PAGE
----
Our amazing planet.

Southwest's Four Corners Seen from Space

(Image credit: NASA/Jesse Allen)

In just one place in the United States do four states meet. The borders of Utah, Colorado, New Mexico, and Arizona intersect at Four Corners, west of the confluence of the Mancos and San Juan Rivers.

Maps from the U.S. Geological Survey (USGS) indicate that most of the rock layers around Four Corners were deposited during the Age of Reptiles, about 248 to 65 million years ago. The rocks formed from fine sediments eroded off older rocks and subsequently deposited by wind and water.

Although water may be in short supply in this region now, it was once abundant. About 70 million years ago, the Four Corners region sat along the western shore of a shallow sea that split North America in two. Marine reptiles such as mosasaurs and mollusks such as ammonites swam in the temperate sea while pterosaurs flew overhead fishing for snacks.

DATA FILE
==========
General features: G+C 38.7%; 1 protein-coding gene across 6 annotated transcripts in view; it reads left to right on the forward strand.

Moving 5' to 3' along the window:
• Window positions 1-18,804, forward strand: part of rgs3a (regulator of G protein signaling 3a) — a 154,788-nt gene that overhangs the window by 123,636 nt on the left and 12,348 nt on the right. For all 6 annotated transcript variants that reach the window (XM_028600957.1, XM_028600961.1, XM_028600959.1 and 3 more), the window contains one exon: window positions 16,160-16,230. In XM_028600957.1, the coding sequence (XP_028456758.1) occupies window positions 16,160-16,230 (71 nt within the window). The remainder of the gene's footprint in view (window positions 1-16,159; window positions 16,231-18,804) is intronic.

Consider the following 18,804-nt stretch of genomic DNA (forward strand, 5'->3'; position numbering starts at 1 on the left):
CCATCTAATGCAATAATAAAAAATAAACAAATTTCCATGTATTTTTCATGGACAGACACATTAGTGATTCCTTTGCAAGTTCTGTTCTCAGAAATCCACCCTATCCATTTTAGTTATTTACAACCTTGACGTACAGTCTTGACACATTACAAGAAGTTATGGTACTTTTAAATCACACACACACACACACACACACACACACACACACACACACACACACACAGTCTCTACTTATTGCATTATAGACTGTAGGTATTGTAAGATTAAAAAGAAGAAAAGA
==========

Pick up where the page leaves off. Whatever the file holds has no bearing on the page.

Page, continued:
The shallow sea alternately advanced and retreated during the time of the dinosaurs. Around the end of the Mesozoic, today's Rocky Mountains began to rise. Land that was once seafloor is now elevated far above sea level and consists of high desert.

Live Science Staff
For the science geek in everyone, Live Science offers a fascinating window into the natural and technological world, delivering comprehensive and compelling news and analysis on everything from dinosaur discoveries, archaeological finds and amazing animals to health, innovation and wearable technology. We aim to empower and inspire our readers with the tools needed to understand the world and appreciate its everyday awe.